Wilbur and Orville Wright, born on April 16, 1867 (in Millville, Indiana) and on August 19, 1871 (in Dayton, Ohio), are considered the fathers of aviation. The sons of a Dayton minister, both boys demonstrated mechanical genius from a young age, opening a bicycle repair shop and showroom to exhibit their creations in 1892. By 1900, the brothers had determined that they would be capable of creating a manned-flying machine and began consuming all data available on aviation. They selected Kitty Hawk, North Carolina to test their experiments for the temperament of its winds and its isolation from population centers. They made two unsuccessful, though constructive, tests of the gliders they had developed, before settling on an engine-powered design. After building a custom engine, they made one final failed attempt, before finding success on December 17, 1903, with Orville at the controls. The brothers made a total of four flights on that day, alternating the role of pilot. A gust of wind, unfortunately, destroyed the successful flying machine and they shipped the remains back to Dayton. Wilbur Wright died on May 30, 1912 in Dayton, Ohio. Orville Wright died on January 30, 1948, also in Dayton. The Wright Brothers were made Great Ohioans in 2003.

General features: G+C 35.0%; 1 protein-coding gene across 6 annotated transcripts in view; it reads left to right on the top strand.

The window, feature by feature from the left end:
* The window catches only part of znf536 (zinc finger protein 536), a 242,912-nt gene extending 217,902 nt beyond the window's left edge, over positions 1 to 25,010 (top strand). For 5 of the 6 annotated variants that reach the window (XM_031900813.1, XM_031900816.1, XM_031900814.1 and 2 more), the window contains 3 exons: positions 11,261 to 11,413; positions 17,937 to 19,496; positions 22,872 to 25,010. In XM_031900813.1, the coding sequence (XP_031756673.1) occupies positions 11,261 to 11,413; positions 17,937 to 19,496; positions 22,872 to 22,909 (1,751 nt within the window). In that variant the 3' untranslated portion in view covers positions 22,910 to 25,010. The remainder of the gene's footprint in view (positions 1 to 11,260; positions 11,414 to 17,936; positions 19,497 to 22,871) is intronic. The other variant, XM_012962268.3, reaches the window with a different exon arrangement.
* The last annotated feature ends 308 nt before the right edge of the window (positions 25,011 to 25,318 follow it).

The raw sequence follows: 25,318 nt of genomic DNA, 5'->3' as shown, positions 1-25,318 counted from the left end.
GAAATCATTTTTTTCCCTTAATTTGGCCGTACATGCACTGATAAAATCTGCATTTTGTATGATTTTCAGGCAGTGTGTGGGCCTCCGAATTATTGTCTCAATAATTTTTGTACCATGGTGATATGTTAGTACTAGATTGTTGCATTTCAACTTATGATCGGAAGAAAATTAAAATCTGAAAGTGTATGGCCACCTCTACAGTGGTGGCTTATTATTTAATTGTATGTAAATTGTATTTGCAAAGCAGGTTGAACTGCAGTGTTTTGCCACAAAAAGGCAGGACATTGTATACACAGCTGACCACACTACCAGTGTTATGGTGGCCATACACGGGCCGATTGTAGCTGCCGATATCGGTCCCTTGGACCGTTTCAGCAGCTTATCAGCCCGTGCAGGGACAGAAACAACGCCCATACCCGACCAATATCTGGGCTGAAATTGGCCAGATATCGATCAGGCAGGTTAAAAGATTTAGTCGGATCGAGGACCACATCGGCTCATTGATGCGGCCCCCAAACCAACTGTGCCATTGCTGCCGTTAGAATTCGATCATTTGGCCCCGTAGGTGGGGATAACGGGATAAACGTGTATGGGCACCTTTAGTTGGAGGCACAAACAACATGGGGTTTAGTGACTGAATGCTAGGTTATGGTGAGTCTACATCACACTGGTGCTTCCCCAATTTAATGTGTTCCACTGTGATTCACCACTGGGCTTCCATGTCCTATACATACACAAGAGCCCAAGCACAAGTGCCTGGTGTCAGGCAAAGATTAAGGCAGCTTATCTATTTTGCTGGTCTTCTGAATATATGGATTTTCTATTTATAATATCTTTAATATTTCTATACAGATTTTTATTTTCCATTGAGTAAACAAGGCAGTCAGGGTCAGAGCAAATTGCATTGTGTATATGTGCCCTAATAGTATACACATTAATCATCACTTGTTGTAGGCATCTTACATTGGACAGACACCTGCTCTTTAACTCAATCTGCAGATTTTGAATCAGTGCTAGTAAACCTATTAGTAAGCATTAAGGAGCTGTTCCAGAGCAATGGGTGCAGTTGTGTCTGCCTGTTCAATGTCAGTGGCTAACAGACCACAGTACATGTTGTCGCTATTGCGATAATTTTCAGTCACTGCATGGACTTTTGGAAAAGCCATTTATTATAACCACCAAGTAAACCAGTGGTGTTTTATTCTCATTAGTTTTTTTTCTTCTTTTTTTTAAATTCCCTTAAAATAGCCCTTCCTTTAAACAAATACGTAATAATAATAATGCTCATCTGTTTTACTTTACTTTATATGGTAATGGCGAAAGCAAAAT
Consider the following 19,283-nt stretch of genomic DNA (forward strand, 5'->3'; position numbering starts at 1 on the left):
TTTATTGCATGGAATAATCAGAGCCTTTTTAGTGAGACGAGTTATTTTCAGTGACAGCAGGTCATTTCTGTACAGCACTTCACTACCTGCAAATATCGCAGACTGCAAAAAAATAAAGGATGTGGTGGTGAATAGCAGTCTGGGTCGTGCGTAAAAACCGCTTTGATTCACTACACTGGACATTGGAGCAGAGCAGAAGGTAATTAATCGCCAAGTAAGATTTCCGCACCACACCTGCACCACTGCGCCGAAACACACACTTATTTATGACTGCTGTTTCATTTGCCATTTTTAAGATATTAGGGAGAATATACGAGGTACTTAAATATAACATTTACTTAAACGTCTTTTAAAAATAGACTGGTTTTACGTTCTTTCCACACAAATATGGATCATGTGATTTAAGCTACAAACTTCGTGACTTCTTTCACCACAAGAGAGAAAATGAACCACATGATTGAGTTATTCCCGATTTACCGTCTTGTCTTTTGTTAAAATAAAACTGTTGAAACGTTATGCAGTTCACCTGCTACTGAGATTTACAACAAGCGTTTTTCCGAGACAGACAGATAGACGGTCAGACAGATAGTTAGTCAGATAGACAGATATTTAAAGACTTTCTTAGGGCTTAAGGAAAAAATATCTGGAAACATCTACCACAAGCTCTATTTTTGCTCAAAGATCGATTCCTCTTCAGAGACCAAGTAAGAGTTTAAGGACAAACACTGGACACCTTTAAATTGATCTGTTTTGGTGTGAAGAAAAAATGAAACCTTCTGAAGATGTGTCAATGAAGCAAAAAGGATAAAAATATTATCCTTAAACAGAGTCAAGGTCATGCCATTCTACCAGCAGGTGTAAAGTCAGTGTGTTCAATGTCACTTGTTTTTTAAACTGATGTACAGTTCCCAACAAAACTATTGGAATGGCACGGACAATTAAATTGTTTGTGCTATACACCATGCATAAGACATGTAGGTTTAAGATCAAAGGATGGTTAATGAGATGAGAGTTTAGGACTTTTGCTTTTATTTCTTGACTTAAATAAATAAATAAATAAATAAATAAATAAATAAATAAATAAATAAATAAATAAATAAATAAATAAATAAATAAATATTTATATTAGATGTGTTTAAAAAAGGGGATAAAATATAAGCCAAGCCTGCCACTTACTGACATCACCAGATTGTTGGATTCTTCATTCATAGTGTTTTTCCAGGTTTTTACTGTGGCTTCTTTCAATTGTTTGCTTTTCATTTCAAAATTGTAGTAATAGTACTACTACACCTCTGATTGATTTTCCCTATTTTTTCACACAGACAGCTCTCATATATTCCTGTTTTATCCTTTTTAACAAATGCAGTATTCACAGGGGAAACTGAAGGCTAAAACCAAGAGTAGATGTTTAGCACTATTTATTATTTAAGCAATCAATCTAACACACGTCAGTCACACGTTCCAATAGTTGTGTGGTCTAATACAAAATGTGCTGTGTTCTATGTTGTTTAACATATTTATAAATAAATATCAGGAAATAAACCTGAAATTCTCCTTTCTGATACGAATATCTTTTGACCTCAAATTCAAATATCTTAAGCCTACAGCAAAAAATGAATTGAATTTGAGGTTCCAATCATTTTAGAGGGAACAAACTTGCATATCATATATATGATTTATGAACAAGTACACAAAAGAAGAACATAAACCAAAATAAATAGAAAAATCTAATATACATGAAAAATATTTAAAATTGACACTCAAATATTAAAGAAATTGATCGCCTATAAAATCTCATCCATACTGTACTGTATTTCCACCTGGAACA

Photo: The Wright Brothers, Wilbur (L) and Orville (R), inventors of powered flight.